In its second incarnation, St. Augustine’s was entirely more successful. Over time the parish purchased two neighbouring houses to the east on Spruce Street, using one for a parish house and the other for a rectory. A south aisle was added to the building in 1904.

In the 1920s, there was talk of amalgamating St. Bartholomew’s (located just a few blocks south) into St. Augustine’s. Nothing came of these plans, perhaps because of a lack of agreement over the disposition of the proceeds from the sale of St. Bart’s. Fr. Plummer, who would soon leave the parish owing to health problems, made the argument that the proceeds should come to St. Augustine’s.  “When Grace Church Elm St. moved to the Hill – the new parish – in a well to do district – got part of the proceeds. One would imagine that if Grace Church needed the money on the Hill – St. Aug. in the East will need money still more.” (As it happens, when Plummer left St. Augustine’s, he landed at St. Bart’s, where he was responsible for the music until his death in 1929.)

On the evening of March 26th, 1931, the rector J. T. Robbins and his wife looked out the rectory window and discovered the church was on fire. The fire, which had started in the furnace, destroyed the church building and also damaged the rectory and parish house.

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There doesn’t seem to have been much, if any, consideration given to rebuilding, perhaps because St. Bart’s was located nearby. Instead, the vestry voted to disestablish the parish. There was talk of amalgamating it with Calvary Church to become the parish of Calvary & St. Augustine’s. (This seems an odd choice given Calvary’s location in the west end of the city.)  In the end, the parish was disestablished and the proceeds split between St. Bart’s, St. John’s, Portland Street, St. Simon’s and Calvary Church.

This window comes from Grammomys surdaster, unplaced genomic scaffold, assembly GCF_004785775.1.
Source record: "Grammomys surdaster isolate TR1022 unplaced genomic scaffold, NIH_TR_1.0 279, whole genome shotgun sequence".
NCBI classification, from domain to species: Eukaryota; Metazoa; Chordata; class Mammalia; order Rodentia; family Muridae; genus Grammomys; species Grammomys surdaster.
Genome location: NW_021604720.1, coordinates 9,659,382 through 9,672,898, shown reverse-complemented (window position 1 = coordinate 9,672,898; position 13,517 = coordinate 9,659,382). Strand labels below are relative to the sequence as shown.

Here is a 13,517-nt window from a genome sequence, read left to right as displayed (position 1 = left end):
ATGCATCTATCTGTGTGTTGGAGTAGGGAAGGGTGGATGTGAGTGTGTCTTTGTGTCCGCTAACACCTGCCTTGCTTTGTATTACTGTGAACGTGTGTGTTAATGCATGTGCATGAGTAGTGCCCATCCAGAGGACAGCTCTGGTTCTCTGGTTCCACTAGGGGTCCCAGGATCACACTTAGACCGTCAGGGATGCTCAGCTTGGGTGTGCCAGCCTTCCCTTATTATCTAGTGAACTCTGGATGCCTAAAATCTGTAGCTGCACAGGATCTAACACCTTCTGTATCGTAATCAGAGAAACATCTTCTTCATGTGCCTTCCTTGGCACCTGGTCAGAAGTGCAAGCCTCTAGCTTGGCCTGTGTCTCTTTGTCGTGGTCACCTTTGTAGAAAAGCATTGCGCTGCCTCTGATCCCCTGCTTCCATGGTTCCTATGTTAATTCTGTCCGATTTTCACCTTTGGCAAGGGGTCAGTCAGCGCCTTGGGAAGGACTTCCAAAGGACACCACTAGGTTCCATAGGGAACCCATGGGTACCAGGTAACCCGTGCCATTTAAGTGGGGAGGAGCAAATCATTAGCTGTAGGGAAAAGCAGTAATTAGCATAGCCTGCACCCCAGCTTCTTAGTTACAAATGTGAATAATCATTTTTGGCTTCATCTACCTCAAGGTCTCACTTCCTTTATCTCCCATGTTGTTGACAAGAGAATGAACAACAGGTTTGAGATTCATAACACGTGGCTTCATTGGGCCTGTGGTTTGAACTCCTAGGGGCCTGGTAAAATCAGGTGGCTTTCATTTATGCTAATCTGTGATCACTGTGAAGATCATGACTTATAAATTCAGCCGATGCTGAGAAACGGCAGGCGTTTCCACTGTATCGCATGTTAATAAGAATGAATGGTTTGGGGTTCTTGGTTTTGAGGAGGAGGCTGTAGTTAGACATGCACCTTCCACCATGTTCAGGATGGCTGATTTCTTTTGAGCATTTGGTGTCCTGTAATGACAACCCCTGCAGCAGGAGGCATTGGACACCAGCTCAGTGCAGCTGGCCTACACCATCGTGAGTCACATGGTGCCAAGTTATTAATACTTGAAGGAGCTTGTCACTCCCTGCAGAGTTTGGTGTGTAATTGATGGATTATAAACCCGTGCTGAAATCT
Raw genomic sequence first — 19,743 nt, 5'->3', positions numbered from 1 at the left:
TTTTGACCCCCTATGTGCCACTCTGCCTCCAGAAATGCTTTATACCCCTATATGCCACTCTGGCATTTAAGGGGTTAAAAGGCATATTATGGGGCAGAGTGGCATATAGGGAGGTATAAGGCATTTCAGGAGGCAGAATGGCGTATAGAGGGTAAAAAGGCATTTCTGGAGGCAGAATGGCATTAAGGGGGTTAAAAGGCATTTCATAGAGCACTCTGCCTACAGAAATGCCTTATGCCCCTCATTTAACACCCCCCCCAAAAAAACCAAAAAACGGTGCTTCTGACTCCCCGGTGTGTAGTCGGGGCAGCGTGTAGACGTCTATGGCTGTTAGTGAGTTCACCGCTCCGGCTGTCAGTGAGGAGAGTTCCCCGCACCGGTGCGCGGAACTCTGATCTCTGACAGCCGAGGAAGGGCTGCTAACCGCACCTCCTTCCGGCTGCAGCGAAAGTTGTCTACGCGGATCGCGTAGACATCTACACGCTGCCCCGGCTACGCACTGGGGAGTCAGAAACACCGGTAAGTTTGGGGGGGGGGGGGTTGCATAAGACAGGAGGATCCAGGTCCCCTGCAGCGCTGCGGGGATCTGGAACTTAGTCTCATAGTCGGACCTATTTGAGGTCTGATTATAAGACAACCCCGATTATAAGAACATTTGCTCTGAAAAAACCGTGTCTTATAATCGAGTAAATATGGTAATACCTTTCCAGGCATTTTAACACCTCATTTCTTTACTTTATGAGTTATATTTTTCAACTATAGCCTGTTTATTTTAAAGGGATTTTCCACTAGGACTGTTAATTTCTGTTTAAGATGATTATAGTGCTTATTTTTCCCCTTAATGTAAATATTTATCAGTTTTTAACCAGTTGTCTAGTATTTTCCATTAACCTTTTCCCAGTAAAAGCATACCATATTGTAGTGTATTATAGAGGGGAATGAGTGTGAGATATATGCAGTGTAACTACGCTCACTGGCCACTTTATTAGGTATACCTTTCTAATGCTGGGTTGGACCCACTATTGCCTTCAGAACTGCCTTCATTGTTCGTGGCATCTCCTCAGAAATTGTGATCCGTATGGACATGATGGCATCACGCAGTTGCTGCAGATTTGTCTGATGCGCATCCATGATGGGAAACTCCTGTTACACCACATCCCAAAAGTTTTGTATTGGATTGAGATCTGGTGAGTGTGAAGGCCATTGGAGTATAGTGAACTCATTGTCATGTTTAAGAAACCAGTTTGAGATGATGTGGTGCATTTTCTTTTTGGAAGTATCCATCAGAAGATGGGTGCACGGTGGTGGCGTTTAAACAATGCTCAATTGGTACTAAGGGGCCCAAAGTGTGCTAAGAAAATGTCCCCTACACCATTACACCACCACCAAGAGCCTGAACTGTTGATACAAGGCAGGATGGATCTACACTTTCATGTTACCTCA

St. Augustine’s didn’t fade away without some expressed unhappiness with the lost of its high church tradition. The January 1932 minutes of the vestry, a meeting held before the parish was officially disestablished, bemoans the fact that the two nearest churches to celebrate holy communion every Sunday are Holy Trinity and St. Thomas’, and both were too far away for St. Augustine’s parishioners to attend. The motion went on to say “Morning Prayer, a service of monastic origin, will now in practice, if not in theory, be the only service attended by the great majority of the people of the district. Surely a change from the practice of the early church, and we wonder why the Church of Rome progresses.”  (I’m puzzled, though, by this sentiment, given that by this time St. Bart’s was a decidedly anglo-catholic parish under the leadership of Fr. Charles Frederick Pashler. Perhaps St. Bart’s was a liturgical bridge too far for the more moderate tastes of St. Augustine’s folk.)

Today, the corner where St. Augustine’s stood is a No Frills supermarket. The houses which the parish owned (6 and 8 Spruce Street) also no longer exist.

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In 1946, a new parish began on Bayview Avenue, and it took the name St. Augustine of Canterbury.